Cornelius lived in a way that many believers in Jesus neglect in our modern world. These may have been God’s prescription for a godly life for His ancient people but His standards have not changed.

The fruit of a vital relationship with the Living God is still the same — a home life that honours Him and trains the next generation to do the same; a generous disposition that willing shares the resources God lends to us with those who have less than we have; and a heart that seeks after God and spends time with Him in prayer.

Although Cornelius faithfully did these things, there was still something missing in his life. He had not yet met the living Christ and been given the gift of forgiveness, faith and the assurance of sonship and access to the Father through Jesus.

As we step into Acts 10, we are witnessing God’s behind-the-scenes preparation to manoeuvre one of His sons into position so the He could set up a meeting with Cornelius. Such is the love and mercy of our God that He always hears the bleat of a lost lamb. He heard this man who, in spite of his background and upbringing, was crying out to be rescued.



“When this became known all over Joppa many put their trust in the Master. Peter stayed on a long time in Joppa as a guest of Simon the Tanner.” Acts 9:42-43 (The Message).

What was it that caused the message of Jesus to touch people’s lives in wave upon wave every time a miracle happened? Was it the miracles that attracted them or was it the proof that Jesus was alive that convinced them?

Miracles do not produce or sustain faith. We only have to read the story of God’s people in their deliverance from Egypt and their sojourn in the wilderness to recognise this. At no other time in their history did the Israelites experience more or greater miracles than when God rescued them from Pharaoh “with a mighty hand and an outstretched arm” and cared for them for forty years in the desert.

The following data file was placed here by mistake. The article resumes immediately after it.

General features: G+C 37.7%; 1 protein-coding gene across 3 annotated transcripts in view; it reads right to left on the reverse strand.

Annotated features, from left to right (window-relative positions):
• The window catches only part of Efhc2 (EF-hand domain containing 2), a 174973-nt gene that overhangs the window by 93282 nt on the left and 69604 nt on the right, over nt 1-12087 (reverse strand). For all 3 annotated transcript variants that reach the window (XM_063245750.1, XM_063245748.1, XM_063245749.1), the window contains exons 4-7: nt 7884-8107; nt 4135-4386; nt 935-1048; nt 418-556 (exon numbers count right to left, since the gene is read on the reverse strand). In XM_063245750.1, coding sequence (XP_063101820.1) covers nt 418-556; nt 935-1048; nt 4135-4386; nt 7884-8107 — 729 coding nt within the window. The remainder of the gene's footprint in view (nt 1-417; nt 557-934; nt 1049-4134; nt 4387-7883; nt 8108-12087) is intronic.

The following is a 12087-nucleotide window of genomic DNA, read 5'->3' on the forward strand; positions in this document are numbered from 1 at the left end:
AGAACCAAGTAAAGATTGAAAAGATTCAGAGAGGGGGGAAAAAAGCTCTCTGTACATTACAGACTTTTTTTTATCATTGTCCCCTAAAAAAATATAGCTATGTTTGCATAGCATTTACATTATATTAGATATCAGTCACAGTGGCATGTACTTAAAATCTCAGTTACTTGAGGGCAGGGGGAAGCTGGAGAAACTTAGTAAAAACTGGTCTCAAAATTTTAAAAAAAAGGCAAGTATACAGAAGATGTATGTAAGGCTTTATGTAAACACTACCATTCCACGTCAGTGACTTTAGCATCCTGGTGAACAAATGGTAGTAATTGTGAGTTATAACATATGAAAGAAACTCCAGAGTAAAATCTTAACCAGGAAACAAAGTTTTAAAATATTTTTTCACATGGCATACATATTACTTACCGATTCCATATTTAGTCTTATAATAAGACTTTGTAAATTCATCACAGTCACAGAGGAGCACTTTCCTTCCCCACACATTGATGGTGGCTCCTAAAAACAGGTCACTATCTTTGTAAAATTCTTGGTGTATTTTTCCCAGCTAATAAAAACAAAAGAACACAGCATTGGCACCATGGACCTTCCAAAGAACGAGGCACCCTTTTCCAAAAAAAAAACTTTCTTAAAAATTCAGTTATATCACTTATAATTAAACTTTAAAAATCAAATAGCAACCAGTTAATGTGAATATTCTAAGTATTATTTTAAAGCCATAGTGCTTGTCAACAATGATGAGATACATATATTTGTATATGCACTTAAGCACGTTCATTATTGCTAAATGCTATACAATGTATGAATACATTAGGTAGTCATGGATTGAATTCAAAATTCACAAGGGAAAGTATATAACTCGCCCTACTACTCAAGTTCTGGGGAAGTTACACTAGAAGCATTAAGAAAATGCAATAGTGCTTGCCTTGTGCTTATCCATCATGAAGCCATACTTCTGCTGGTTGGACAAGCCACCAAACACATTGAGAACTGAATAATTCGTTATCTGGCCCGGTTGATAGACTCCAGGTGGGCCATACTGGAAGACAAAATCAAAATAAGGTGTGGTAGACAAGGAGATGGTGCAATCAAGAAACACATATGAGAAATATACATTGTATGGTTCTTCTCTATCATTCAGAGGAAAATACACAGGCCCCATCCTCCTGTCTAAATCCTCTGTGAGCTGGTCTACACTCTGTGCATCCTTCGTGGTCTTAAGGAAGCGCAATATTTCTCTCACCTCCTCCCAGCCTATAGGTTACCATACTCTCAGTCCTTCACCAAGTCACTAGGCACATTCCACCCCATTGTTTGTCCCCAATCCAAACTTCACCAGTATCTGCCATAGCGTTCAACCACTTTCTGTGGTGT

Plagues that destroyed a nation and its economy and finally wiped out its military might; natural phenomena like a wind so powerful that it cut a path through the sea; manna that appeared every six days out of seven; a flock of birds so vast that it covered their camp; water that flowed out of a rock enough to satisfy the needs of more than two million people; a pillar of cloud that gave the people shade from the desert sun by day and fire that warmed them at night — these and much more, were the order of the day. Could God have done any more for them than He did?

Yet they grumbled, rebelled, disobeyed and even set up a forbidden image in spite of all the miracles that attested to God’s invisible presence with them and power among them. A deeper investigation into the Old Testament actually reveals that the greatest miracles happened during the times of Israel’s greatest unbelief e.g., during the times of Elijah and Elisha.

No, miracles do not produce saving faith. What was it that convinced people everywhere that what the disciples were proclaiming was the truth? There were no billboards inviting people to “come and get your miracle” as we so often see today. Their message was simple. “Jesus is alive and He is Lord.”

It was the resurrection of Jesus that powered their faith. Miracles were the evidence of the presence of God’s kingdom on earth. People put their faith in the risen Jesus, not to get their miracle but because He is alive and He is who He said He is. They did not come to Him to get their needs met or to have a comfortable life or even a free ticket to heaven. They entrusted their lives to Him because He is Lord.

Not even the threat of persecution could stop the phenomenal growth of the church. Persecution weeded out the passengers and strengthened the faith and character of those who truly followed Jesus. And God continued to verify the truth of His Son’s resurrection by confirming His word with signs following.

Peter remained in Joppa. A new branch of the church was growing there. As a guest of Simon the Tanner, he stayed on to preach and teach about Jesus so that the faith of these new believers would be anchored in the truth of who Jesus is.

What if Jesus did nothing for us? He owes us nothing and is under no obligation to do anything for us. Would we still follow Him and put our trust in Him, or is our faith so mercenary that we only believe in Him for what we can get out of it? What He does for us flows from His infinite generosity and we are beneficiaries of pure grace.

It is His passion to put His glory on display that prompts His goodness to us. Let us never slip into the false notion that there is anything in us or anything we can do for Him that merits His favour.